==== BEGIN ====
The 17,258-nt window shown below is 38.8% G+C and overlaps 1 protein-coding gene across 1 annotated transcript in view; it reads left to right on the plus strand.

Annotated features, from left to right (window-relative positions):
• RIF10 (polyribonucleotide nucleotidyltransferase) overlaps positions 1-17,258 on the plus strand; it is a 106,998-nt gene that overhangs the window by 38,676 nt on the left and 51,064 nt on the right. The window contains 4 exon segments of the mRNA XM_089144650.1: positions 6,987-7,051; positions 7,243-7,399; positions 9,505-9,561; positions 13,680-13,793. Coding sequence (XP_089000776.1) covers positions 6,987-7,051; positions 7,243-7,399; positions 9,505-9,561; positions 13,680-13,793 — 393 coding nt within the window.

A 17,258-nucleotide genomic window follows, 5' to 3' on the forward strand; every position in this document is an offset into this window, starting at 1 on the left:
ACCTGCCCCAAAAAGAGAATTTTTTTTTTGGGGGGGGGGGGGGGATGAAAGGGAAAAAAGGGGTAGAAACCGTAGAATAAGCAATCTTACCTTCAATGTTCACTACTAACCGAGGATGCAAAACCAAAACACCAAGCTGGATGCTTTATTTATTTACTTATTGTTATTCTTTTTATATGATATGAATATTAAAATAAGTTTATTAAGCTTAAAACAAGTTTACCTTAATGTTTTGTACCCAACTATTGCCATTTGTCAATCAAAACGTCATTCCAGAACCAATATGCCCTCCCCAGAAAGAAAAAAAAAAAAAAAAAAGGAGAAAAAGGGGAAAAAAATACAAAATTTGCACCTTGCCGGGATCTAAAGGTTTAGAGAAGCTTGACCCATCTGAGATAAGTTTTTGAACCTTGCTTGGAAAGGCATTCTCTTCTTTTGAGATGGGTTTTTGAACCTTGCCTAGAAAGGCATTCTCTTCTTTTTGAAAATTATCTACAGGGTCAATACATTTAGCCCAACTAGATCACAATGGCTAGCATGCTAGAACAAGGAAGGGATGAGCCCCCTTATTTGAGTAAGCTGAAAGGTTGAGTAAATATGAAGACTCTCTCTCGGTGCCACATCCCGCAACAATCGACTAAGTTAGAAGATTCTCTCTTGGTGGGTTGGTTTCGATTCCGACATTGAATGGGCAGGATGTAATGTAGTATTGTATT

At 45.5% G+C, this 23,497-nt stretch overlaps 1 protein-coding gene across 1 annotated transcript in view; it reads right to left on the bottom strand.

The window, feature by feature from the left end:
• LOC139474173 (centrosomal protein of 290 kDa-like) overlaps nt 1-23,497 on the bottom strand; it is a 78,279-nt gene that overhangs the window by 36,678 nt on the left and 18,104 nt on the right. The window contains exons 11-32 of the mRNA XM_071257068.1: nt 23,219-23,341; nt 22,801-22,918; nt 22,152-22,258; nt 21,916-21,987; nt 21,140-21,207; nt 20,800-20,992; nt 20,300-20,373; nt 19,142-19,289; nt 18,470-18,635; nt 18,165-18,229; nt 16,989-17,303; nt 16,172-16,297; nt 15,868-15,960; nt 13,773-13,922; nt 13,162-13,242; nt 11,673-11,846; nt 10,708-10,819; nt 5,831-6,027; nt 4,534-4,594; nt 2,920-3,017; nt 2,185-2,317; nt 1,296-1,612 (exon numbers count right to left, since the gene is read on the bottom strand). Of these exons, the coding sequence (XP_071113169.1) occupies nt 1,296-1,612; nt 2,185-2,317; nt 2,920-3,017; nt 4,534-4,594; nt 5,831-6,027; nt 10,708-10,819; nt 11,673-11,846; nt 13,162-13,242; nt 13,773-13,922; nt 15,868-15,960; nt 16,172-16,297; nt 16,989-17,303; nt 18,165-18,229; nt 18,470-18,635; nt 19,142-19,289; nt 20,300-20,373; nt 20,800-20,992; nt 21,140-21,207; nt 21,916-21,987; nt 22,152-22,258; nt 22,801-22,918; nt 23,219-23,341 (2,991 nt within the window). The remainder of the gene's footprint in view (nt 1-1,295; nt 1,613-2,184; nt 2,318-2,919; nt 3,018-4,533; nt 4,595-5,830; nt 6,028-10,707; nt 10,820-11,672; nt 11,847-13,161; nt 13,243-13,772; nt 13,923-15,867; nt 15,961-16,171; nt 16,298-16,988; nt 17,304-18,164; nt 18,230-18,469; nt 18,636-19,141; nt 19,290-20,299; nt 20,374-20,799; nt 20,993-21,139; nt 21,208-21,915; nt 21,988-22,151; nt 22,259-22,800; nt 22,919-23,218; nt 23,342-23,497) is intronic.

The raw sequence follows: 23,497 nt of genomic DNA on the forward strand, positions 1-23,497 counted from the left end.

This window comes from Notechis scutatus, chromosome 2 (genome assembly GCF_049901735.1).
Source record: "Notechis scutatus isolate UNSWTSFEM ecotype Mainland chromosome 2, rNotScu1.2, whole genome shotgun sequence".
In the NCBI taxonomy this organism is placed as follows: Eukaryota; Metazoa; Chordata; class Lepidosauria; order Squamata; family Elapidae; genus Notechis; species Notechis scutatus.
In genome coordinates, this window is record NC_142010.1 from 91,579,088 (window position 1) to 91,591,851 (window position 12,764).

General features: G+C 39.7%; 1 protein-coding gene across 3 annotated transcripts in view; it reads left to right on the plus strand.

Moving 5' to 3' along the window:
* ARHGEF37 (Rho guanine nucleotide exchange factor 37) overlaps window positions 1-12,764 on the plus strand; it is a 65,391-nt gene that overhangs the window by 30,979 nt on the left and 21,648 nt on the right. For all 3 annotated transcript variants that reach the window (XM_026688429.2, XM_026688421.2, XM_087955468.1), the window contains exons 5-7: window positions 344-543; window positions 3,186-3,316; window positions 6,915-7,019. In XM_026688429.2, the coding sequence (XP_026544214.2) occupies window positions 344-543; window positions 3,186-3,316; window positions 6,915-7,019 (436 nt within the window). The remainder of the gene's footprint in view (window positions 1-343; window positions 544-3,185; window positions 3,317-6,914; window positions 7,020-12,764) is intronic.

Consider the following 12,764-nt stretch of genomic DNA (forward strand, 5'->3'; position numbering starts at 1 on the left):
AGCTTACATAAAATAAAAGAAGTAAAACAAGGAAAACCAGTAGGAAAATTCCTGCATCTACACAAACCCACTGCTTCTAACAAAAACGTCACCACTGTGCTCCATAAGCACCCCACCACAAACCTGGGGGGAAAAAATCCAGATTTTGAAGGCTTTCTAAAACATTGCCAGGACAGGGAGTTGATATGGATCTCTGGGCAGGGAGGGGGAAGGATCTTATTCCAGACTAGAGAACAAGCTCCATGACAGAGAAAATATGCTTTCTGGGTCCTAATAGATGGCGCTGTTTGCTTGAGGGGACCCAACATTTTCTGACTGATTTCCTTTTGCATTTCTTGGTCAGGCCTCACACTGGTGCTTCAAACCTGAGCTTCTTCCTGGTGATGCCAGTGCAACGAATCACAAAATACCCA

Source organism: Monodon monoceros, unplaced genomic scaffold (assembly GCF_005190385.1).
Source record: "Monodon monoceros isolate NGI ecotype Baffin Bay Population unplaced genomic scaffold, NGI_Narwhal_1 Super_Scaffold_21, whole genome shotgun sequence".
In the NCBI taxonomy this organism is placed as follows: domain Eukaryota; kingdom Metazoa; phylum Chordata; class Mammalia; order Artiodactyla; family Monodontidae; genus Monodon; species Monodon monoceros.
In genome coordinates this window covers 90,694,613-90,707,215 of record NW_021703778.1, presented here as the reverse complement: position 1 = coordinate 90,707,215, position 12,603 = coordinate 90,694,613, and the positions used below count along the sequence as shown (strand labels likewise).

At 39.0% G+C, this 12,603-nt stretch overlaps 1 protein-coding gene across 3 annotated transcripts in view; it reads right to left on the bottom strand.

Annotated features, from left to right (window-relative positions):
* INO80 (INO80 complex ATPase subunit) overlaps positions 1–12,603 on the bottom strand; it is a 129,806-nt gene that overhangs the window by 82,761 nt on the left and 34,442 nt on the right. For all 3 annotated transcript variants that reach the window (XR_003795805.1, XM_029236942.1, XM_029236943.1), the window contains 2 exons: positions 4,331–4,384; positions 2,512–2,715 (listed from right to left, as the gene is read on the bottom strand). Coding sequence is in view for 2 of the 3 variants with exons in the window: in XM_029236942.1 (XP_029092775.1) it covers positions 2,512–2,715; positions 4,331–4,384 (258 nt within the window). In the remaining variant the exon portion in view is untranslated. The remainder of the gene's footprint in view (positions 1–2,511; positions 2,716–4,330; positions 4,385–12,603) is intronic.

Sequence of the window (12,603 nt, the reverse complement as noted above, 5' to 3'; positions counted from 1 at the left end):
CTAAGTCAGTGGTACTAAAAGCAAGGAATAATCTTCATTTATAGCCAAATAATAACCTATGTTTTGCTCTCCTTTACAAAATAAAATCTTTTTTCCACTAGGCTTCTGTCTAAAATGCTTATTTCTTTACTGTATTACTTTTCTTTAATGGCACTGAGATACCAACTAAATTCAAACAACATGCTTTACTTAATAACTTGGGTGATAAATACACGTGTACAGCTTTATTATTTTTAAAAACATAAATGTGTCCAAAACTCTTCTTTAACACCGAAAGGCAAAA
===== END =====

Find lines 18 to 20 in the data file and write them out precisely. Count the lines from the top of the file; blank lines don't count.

AGCTTACATAAAATAAAAGAAGTAAAACAAGGAAAACCAGTAGGAAAATTCCTGCATCTACACAAACCCACTGCTTCTAACAAAAACGTCACCACTGTGCTCCATAAGCACCCCACCACAAACCTGGGGGGAAAAAATCCAGATTTTGAAGGCTTTCTAAAACATTGCCAGGACAGGGAGTTGATATGGATCTCTGGGCAGGGAGGGGGAAGGATCTTATTCCAGACTAGAGAACAAGCTCCATGACAGAGAAAATATGCTTTCTGGGTCCTAATAGATGGCGCTGTTTGCTTGAGGGGACCCAACATTTTCTGACTGATTTCCTTTTGCATTTCTTGGTCAGGCCTCACACTGGTGCTTCAAACCTGAGCTTCTTCCTGGTGATGCCAGTGCAACGAATCACAAAATACCCA

Source organism: Monodon monoceros, unplaced genomic scaffold (assembly GCF_005190385.1).
Source record: "Monodon monoceros isolate NGI ecotype Baffin Bay Population unplaced genomic scaffold, NGI_Narwhal_1 Super_Scaffold_21, whole genome shotgun sequence".